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Letter From Thebes.

[We have received an interesting letter from a lady contributor at Thebes, but the late hour it came to hand, and the crowded state of our columns, prevents us from publishing it entire. We copy as much as we have room for:]

THEBES, ILL., July 9.

Never dawned day more beautifuly than did the Fourth of July, 1861. Dark as might have been the thought of politicians; melancholy as might have been the prospects of peacemakers, the day generally was certainly most glorious. Here it was rendered more enlivening by the picturesque and rural scenery of the pleasant town of Thebes and vicinity. All Nature was cheerful, and the atmosphere mild and cool would that the same could be said of the political world! Thus was the eighty-fifth anniversary of American Independence ushered in. Could the signers of the Declaration have seen with prophetic eye the scenes of conflict, and the fractions condition of our country; and could they have realized the awful condition of our rulers, and the insubordination and rebellious treachery of parties, would their arms have been nerved to the sublimely responsible task of committing that sacred instrument to writing? Would not their hearts have sunk within them at the prospect? Could they have stamped their names — their immortal names — in order that after a season of peace and national happiness the present confusion should have been the result? — Could that bold-hearted few now look down upon us, "if there be tears in heaven," they must surely weep over the threatening stroke they cannot avert.

But, to my original plan of communication — the observance of the glorious Fourth in our pleasant town. The people congregated at an early hour, and the military company, lately organized here, was on drill. It consists of some eighty or ninety men, and soon will, by the addition of numbers and military experience, present a very imposing appearance. The stars and stripes waved gallantly upon the breeze, as only they can wave.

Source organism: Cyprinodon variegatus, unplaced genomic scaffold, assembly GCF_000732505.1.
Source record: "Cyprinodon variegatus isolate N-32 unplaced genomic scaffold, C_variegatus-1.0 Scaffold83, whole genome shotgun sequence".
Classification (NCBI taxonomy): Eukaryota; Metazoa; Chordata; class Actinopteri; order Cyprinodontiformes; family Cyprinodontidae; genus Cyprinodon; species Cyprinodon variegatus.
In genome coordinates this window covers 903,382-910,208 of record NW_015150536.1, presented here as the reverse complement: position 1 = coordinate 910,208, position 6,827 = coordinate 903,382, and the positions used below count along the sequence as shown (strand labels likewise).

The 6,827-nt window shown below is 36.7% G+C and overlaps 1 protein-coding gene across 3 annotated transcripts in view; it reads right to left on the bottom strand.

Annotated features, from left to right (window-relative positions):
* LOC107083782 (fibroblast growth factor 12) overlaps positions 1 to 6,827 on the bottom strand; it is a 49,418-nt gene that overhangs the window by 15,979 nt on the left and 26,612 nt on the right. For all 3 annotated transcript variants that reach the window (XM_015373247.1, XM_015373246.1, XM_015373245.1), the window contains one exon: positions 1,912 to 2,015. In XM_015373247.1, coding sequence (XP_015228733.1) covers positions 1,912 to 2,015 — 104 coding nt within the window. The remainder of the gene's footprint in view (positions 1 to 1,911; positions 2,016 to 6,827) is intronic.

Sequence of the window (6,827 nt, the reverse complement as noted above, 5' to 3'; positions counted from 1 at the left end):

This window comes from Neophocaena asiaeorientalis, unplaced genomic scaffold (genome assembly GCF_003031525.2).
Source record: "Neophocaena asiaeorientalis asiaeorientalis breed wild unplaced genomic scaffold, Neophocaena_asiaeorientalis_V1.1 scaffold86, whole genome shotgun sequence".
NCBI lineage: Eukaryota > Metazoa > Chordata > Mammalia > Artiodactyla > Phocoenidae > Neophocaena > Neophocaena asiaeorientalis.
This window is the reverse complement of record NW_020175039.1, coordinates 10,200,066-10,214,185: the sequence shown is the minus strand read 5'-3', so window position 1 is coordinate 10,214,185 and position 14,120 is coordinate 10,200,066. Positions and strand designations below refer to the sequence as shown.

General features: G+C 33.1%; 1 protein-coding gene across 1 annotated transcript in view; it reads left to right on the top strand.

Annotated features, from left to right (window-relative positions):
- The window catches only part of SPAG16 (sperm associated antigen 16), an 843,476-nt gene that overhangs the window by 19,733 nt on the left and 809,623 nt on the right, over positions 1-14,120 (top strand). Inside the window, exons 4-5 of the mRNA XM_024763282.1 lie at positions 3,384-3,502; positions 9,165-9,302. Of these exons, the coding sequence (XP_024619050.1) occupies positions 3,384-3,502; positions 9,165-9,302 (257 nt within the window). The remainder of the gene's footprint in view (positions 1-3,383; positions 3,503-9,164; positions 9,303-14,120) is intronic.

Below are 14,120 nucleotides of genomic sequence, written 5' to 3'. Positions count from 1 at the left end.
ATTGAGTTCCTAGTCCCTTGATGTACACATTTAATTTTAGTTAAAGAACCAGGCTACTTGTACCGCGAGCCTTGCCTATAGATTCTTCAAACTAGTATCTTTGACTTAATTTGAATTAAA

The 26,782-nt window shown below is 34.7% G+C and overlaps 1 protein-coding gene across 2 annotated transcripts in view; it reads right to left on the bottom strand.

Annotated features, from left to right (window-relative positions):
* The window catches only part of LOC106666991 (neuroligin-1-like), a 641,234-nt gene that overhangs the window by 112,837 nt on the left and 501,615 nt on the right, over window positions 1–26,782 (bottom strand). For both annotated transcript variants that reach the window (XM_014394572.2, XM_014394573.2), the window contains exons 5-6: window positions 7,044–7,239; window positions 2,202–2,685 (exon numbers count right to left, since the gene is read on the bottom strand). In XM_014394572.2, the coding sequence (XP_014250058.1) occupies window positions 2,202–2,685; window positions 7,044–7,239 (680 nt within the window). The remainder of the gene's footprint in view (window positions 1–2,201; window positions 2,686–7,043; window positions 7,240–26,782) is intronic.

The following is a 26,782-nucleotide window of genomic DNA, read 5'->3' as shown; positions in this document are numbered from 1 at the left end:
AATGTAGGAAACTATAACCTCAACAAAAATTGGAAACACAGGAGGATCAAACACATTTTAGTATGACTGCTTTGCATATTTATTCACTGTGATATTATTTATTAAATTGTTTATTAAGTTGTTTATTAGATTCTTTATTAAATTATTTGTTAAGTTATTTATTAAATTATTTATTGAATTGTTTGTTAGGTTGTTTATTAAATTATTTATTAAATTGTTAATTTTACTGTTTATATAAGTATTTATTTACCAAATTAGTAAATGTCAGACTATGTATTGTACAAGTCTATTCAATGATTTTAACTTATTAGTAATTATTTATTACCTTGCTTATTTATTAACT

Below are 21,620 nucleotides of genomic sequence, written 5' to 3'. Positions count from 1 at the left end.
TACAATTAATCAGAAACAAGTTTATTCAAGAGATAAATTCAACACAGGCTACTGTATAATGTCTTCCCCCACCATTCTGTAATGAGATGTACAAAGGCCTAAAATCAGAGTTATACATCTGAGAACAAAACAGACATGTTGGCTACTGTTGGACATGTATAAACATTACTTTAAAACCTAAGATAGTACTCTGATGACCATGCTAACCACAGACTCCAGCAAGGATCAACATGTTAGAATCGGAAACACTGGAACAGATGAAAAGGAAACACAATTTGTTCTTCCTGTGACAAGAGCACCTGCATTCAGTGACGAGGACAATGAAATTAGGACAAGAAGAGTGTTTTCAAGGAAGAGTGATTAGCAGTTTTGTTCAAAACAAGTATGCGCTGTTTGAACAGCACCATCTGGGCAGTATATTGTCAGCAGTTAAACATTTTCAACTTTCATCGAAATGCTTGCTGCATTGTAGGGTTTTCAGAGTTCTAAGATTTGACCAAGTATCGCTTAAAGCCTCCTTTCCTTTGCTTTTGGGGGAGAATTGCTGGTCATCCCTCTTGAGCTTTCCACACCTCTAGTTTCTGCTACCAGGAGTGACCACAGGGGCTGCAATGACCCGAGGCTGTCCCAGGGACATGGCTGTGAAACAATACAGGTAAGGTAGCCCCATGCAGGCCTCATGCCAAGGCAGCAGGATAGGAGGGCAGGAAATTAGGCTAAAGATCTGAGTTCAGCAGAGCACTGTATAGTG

The anniversary was celebrated here, not "in God's first temples," but within walls made by human hands. Many attended from abroad, in expectation of hearing elaborate speeches, but in this they were disappointed. Owing to the uncertainty of proceedings, and the prevailing political excitement, our citizens made no oratorical preparations. The Declaration of Independence was audibly read, and a neat and appropriate, although unstudied address delivered. A fervent prayer was then offered up to the God of Battles, by Mr. Dolman. After the necessary preliminaries were completed, dinner was served, and a more sumptuous and well-appreciated feast, I venture to assert, was never known in Alexander county. The commodious room being then prepared, all who wished to take a part in dancing did so. This exciting recreation was prolonged till quite late, when most of the company dispersed, to return again, however, in the evening. The night was as delightful as the day had been, though much cooler. The room being amply lighted, and the music in readinesss, the dance again commenced, in which the participants were numerous. Those who attended merely as spectators, found means of amusing themselves otherwise than by "tripping the light fantastic toe." Time passed pleasantly till the "wee small hours of more," when the crowd dispersed, very well pleased with the entertainments. — Now Thebes is a small place, but her people are all Union-loving, and on Independence day can boast of a large assembly.

Until now the Fourth has been hailed by Americans as a day of unalloyed gladness, and national security; but alas! with what fearful doubts and gloomy forebodings was the last observed! What patriot can consider the nature of that sacred day without shuddering over the calamitous condition of the country? But the rebel — son of Arnold — where was the consolation Duty and Conscience afforded him in the hour of his reflection upon what are already the effects of rebellion against the Government.

Q. V. K.